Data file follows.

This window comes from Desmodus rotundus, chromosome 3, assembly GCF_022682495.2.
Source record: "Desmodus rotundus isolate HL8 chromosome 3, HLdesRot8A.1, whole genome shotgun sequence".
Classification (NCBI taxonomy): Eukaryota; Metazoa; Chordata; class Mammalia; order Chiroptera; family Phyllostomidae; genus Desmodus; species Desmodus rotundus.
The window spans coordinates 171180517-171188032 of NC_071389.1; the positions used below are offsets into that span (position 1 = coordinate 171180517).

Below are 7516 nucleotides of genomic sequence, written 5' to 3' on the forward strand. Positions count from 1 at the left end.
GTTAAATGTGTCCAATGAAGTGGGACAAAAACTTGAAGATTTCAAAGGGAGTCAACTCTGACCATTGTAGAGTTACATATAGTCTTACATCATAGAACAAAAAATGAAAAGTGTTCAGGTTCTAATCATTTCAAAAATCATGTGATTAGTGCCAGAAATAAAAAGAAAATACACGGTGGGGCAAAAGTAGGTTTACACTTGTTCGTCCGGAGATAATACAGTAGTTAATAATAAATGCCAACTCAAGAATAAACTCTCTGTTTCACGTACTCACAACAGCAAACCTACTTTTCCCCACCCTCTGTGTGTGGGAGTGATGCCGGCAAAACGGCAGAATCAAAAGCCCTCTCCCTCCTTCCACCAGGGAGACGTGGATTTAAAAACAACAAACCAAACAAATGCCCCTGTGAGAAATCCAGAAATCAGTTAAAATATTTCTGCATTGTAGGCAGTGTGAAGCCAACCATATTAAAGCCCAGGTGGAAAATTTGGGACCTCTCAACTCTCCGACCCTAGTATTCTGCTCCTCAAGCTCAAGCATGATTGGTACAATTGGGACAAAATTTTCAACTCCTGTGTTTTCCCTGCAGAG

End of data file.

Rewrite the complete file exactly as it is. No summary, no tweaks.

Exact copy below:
This window comes from Desmodus rotundus, chromosome 3, assembly GCF_022682495.2.
Source record: "Desmodus rotundus isolate HL8 chromosome 3, HLdesRot8A.1, whole genome shotgun sequence".
Classification (NCBI taxonomy): Eukaryota; Metazoa; Chordata; class Mammalia; order Chiroptera; family Phyllostomidae; genus Desmodus; species Desmodus rotundus.
The window spans coordinates 171180517-171188032 of NC_071389.1; the positions used below are offsets into that span (position 1 = coordinate 171180517).

Below are 7516 nucleotides of genomic sequence, written 5' to 3' on the forward strand. Positions count from 1 at the left end.
GTTAAATGTGTCCAATGAAGTGGGACAAAAACTTGAAGATTTCAAAGGGAGTCAACTCTGACCATTGTAGAGTTACATATAGTCTTACATCATAGAACAAAAAATGAAAAGTGTTCAGGTTCTAATCATTTCAAAAATCATGTGATTAGTGCCAGAAATAAAAAGAAAATACACGGTGGGGCAAAAGTAGGTTTACACTTGTTCGTCCGGAGATAATACAGTAGTTAATAATAAATGCCAACTCAAGAATAAACTCTCTGTTTCACGTACTCACAACAGCAAACCTACTTTTCCCCACCCTCTGTGTGTGGGAGTGATGCCGGCAAAACGGCAGAATCAAAAGCCCTCTCCCTCCTTCCACCAGGGAGACGTGGATTTAAAAACAACAAACCAAACAAATGCCCCTGTGAGAAATCCAGAAATCAGTTAAAATATTTCTGCATTGTAGGCAGTGTGAAGCCAACCATATTAAAGCCCAGGTGGAAAATTTGGGACCTCTCAACTCTCCGACCCTAGTATTCTGCTCCTCAAGCTCAAGCATGATTGGTACAATTGGGACAAAATTTTCAACTCCTGTGTTTTCCCTGCAGAG